Not the most fun day at the races today. Humid; rainy; small crowd. Despite a couple of good races and temperatures in the 80’s, it felt like the beginning of the winter racing season, when people go the track simply to bet, not to hang out.

The treat of a steeplechase kicked off the day, and also a pattern of betting woes (now there’s a shocker). I don’t pretend to know anything about jump races, but I do know how to read a program, and in fact, I came closer today than I expected, betting a $1 exacta box of the entry of Mon Villez/Sweet Shani, Good Night Shirt, and Best Attack (this last at least in part because I discovered that he is owned by a family whose son once attended the school at which I teach). I threw out Orison for the entry…and while Good Night Shirt won the race, half of my entry finished fourth, with Orison finishing second. Oops. Shoulda reversed that.

In a recent edition of Thoroughbred Times, NYRA track announcer Tom Durkin was quoted as saying, “I enjoy trying to use different rhetorical techniques and vocabulary to make it sound fresh to people and keep me on my toes.” Poor guy had a tough time of it in this first race, which was run at two and a half miles and finished in 4:42.45—during which time the race order didn’t change until the horses hit the stretch. That’s four minutes plus of horses in the same order running relatively slowly around the track….and you could tell Durkin was trying hard to think of something to say other than, “Still in the same order that they were two minutes ago…”

Smoke’n Coal, a two-year-old first-time starter, took the second; a Smoke Glacken colt who sold for $550,000 at Ocala earlier this year, he led wire to wire and won by three. He’s owned by Darley and trained by Tom Albertrani and beat a field of nicely bred colts, including those by Tiznow (Tizbig), Point Given (Tough as Teak), Sky Mesa (In Orbit).

Was close in the first two races but finally cashed a chalky exacta ticket in the third when favored Les Grands Trois came out from behind a wall of horses under Kent Desormeaux at the top of the stretch (Durkin characterized it as “a perfect trip”) to overtake Silver Source just before the wire. A finish in reverse order would have paid more, but still…it was a winner. I’ll take it.

The sixth race ripped my heart out. New York-bred two-year-old maidens with seven first-time starters in a field of ten. Kiaran McLaughlin’s Pygmalion was bet down to the major favorite; I couldn’t decide where to settle my bets and foolishly did a four-horse $1exacta box with the Leah Gyarmati entry; Desormeaux on Scott Schwartz’s Be Bullish; and Missinglisalewis, because I know someone named Lisa Lewis. No win bets, in an attempt to be slightly frugal.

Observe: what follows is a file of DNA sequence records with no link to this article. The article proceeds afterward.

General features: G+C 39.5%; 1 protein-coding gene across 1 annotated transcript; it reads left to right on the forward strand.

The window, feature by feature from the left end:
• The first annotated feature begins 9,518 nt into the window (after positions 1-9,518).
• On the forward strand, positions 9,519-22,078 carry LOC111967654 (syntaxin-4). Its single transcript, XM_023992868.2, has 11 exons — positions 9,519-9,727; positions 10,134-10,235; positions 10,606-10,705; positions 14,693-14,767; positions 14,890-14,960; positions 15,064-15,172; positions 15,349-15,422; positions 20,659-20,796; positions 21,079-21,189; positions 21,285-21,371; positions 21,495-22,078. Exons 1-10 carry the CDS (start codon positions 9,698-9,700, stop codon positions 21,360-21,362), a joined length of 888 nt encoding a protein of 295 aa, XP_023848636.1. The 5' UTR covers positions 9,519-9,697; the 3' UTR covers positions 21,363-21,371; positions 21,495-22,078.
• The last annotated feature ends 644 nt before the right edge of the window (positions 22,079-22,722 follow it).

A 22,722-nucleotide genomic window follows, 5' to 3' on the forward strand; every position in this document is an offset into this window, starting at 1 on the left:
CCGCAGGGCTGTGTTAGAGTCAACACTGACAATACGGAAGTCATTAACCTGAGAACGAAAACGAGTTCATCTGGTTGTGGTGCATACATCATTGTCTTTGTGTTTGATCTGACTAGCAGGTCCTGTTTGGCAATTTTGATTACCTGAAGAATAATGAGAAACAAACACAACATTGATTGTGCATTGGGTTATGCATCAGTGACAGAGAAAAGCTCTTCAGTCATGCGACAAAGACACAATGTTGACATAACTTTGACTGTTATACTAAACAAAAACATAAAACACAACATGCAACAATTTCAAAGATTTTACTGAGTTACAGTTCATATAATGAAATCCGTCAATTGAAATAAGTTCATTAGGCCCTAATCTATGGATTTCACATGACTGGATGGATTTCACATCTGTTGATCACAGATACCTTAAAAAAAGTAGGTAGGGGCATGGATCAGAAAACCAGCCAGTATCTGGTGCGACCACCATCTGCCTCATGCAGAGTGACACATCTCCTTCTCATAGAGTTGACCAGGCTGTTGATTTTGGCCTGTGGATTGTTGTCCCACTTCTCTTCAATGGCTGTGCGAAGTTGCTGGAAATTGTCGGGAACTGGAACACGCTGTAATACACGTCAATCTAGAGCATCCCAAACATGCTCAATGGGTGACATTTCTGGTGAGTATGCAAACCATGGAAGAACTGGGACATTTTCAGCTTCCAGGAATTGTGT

Agony! The agony! My horses finished first, third, fourth, fifth, and sixth. And did I bet Desormeaux to win? Noooooooooo….so of course it paid $19.80. The agony! Another great example of my good handicapping, bad betting.

No big surprises in the short-field stakes races; Cuaba went off as a slight favorite over Jazzy, but Jazzy ran a great race and Pussycat Doll threatened but didn’t have enough left to finish. After finishing first, first, and second in three consecutive Grade I’s late last year and early this, she’s run four disappointing races. At the age of five, you have to wonder whether she can still compete at this level.

And what’s up with Sightseeing? Two major duds in a row, after a series of races that made you think he could be a major competitor at the end of his three-year-old season. He was “excused” from the post parade and rumor has it that he’s sort of a head case. Blinkers on for the Travers: he finished fourth of seven by eleven lengths. Blinkers off for the Brooklyn: he finished last in a field of five. Shug must be scratching his head about this colt.

When I watched Any Given Saturday in the Wood last April, I wondered whether he could get the mile-and-a-quarter of the Derby; he was staggering as he crossed the finish line. He’s run great now in a couple of races at a mile-and-an-eighth; has he matured enough physically to get the classic distance?

Next weekend is a monster of racing at Belmont, with three stakes races on Saturday and five—including four Grade I’s with “Win and You’re In” Breeders’ Cup implications—on Sunday.

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